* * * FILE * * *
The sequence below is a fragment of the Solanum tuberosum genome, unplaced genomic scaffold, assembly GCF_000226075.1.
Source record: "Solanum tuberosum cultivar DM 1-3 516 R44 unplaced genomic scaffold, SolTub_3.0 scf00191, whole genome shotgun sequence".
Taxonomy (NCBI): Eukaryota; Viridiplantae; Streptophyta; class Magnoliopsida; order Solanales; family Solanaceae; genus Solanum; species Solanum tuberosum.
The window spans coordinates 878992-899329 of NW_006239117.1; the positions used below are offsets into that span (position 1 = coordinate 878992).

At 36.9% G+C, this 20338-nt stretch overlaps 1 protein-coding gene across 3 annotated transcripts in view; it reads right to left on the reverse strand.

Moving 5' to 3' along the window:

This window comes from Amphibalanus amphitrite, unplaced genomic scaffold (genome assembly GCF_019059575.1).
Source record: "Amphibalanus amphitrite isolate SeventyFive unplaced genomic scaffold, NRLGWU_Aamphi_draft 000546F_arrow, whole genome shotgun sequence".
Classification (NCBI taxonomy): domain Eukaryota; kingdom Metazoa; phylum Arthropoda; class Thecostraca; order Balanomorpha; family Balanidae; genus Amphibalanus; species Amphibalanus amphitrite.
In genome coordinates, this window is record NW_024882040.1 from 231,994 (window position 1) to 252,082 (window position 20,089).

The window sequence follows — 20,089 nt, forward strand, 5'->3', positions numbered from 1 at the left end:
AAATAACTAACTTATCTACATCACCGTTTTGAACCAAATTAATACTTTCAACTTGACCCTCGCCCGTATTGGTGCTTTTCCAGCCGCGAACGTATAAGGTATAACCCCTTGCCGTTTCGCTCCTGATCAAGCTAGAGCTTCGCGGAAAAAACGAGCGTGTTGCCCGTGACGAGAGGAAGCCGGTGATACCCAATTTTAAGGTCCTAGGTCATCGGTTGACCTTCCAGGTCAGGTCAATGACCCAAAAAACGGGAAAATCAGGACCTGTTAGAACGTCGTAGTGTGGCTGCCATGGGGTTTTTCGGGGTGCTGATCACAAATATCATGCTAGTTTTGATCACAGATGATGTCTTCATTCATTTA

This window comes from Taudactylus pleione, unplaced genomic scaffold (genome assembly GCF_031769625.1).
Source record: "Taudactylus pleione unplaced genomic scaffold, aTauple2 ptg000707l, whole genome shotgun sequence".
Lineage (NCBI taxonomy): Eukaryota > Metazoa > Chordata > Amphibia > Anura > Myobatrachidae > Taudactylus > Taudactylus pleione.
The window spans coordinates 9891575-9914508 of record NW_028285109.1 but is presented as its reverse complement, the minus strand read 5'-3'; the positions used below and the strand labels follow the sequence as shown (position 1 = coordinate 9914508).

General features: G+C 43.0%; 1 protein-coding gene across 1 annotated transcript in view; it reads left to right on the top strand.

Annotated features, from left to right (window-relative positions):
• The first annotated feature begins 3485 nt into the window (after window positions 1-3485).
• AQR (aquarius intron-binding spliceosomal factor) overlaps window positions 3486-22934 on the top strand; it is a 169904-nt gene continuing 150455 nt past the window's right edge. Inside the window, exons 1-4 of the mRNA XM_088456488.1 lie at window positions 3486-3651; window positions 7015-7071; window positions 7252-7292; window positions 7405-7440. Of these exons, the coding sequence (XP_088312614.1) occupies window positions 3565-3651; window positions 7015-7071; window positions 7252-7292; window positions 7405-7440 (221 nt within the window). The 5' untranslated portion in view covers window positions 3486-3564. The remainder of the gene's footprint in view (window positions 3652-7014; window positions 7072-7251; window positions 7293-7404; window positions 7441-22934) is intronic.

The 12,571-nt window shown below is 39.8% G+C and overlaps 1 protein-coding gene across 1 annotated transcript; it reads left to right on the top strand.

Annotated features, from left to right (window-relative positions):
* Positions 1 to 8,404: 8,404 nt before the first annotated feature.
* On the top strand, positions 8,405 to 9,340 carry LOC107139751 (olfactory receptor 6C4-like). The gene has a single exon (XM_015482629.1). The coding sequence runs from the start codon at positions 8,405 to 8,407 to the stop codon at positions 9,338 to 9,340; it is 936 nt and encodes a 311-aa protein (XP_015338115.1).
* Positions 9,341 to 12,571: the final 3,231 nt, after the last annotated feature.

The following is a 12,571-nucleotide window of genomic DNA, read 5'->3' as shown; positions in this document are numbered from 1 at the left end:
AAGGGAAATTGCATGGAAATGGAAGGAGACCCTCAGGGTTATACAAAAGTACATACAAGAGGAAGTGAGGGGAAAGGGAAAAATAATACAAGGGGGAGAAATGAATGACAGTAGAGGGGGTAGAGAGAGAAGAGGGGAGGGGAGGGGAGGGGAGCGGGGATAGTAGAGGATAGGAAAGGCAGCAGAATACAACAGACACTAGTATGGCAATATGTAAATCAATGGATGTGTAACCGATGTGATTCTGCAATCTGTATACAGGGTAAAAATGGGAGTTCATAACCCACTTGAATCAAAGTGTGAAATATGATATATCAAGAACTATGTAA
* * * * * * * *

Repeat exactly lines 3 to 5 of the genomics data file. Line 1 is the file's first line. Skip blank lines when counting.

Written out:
Taxonomy (NCBI): Eukaryota; Viridiplantae; Streptophyta; class Magnoliopsida; order Solanales; family Solanaceae; genus Solanum; species Solanum tuberosum.
The window spans coordinates 878992-899329 of NW_006239117.1; the positions used below are offsets into that span (position 1 = coordinate 878992).

At 36.9% G+C, this 20338-nt stretch overlaps 1 protein-coding gene across 3 annotated transcripts in view; it reads right to left on the reverse strand.